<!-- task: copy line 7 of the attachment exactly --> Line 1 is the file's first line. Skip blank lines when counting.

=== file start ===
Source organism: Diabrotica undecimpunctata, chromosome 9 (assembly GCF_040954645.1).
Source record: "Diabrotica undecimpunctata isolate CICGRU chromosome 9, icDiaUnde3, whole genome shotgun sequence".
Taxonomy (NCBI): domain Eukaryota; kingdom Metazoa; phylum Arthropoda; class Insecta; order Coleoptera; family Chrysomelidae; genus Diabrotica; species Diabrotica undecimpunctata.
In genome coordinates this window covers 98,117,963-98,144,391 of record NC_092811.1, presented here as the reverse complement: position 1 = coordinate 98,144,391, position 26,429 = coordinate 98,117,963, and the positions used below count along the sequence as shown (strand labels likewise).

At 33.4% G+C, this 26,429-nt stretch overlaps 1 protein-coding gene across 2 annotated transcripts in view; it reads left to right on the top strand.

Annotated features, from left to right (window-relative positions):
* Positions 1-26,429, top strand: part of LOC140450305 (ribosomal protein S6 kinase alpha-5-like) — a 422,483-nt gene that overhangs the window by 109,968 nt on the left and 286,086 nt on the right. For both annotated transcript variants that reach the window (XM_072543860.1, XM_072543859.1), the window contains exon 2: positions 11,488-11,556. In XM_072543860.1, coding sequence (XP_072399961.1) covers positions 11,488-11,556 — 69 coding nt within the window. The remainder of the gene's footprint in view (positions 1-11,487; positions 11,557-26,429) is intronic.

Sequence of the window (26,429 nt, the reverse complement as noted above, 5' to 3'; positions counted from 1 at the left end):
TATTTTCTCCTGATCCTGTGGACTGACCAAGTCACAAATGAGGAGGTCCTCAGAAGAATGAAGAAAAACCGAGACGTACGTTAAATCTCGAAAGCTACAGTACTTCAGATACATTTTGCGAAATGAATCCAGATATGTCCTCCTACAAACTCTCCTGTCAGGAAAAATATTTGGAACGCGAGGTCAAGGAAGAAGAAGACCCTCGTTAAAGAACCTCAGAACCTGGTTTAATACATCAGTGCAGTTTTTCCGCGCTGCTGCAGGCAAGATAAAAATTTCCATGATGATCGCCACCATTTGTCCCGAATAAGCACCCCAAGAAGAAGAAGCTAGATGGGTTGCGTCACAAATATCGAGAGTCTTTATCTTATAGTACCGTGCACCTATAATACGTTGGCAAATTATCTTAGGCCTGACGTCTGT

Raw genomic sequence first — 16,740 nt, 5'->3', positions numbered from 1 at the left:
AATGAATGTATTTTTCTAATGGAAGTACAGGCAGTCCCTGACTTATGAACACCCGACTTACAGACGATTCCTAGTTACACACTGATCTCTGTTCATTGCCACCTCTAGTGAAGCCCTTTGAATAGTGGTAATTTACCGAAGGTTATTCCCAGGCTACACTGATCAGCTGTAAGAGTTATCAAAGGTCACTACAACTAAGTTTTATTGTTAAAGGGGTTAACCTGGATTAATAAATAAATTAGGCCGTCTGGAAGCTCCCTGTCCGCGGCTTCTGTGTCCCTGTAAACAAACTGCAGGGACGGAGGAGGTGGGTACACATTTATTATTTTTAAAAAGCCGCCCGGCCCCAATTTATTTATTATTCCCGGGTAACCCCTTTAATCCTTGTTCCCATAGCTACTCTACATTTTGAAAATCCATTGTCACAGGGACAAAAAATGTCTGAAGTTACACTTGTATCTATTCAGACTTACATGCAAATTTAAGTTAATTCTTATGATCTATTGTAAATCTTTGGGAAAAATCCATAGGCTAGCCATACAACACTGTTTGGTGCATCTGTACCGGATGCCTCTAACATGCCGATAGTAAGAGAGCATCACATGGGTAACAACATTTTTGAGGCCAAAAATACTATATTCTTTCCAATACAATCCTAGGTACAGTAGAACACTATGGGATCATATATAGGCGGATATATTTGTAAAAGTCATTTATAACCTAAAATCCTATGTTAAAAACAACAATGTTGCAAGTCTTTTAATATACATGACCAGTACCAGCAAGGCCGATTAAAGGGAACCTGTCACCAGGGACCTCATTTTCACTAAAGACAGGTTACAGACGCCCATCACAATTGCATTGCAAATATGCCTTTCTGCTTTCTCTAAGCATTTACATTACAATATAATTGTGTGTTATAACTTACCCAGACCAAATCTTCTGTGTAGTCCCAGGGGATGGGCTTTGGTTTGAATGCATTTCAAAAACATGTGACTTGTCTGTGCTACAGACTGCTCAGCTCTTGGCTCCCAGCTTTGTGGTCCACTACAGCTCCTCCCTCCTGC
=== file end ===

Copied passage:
* Positions 1-26,429, top strand: part of LOC140450305 (ribosomal protein S6 kinase alpha-5-like) — a 422,483-nt gene that overhangs the window by 109,968 nt on the left and 286,086 nt on the right. For both annotated transcript variants that reach the window (XM_072543860.1, XM_072543859.1), the window contains exon 2: positions 11,488-11,556. In XM_072543860.1, coding sequence (XP_072399961.1) covers positions 11,488-11,556 — 69 coding nt within the window. The remainder of the gene's footprint in view (positions 1-11,487; positions 11,557-26,429) is intronic.